The German capital of Berlin banned the so-called “Fussilet 33” mosque Tuesday after 400 law enforcement officers raided 24 locations across the city.
The mosque is considered a meeting place for radical Islamists in the German capital. Anis Amri, the Tunisian refugee behind the truck attack Dec. 19 at a Christmas market in Berlin, frequented the mosque. (RELATED: Berliners Come To Terms With Terrorism Being The New Normal)
The mosque has been under surveillance since 2015 for its links to recruitment activities for Islamic State. It is also accused of raising funds for the terror group’s activities in Syria.
Berlin authorities have stepped up counter-terror measures since the truck attack and arrested three Islamic State suspects last week.
Germany’s population of Islamic extremists has grown from 100 people in 2013 to 1,600 in the last four years, the country’s security and intelligence agency (BfV) announced Wednesday. BfV said that radical adherents increased by several hundred in recent months. Out of the 1,600 on the list, about 570 are considered “dangerous” and capable of plotting a terror attack. (RELATED: Germany Reports Dramatic Increase In Islamic Extremism)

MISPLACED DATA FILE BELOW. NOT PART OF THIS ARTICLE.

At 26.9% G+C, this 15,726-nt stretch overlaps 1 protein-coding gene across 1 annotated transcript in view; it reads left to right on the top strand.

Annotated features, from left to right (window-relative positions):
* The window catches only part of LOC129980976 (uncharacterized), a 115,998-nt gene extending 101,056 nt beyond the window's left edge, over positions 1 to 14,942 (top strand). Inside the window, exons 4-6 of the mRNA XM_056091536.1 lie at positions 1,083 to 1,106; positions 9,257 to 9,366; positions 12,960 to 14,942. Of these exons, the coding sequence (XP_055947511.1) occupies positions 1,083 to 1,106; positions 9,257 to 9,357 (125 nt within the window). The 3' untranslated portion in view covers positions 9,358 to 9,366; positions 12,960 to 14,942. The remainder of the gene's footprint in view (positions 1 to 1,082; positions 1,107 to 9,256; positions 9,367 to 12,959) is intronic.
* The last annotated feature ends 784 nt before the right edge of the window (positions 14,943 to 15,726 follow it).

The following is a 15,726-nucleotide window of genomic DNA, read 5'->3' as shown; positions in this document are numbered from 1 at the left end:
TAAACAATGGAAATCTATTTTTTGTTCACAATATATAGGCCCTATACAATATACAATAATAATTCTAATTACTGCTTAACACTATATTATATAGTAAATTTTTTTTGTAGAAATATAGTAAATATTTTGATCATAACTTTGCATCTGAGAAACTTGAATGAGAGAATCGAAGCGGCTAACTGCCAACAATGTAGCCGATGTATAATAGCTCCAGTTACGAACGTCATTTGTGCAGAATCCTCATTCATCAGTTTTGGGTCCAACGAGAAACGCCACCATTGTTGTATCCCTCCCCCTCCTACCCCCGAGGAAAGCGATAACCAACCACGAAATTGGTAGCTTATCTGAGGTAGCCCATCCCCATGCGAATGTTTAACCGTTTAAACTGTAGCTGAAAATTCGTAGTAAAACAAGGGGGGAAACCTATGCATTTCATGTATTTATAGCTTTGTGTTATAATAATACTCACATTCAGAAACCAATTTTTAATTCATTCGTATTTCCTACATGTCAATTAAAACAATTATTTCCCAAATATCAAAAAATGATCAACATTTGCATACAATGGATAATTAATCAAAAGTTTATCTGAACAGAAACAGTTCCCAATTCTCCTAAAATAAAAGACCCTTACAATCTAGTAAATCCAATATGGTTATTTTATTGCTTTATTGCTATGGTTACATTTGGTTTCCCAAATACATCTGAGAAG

“We receive between two and four credible tips on planned terrorist activity in Germany each day,” BfV chief Hans-Georg Maassen said, according to Deutsche Welle. “We have to recognize that we are living in a different situation now than was normal.”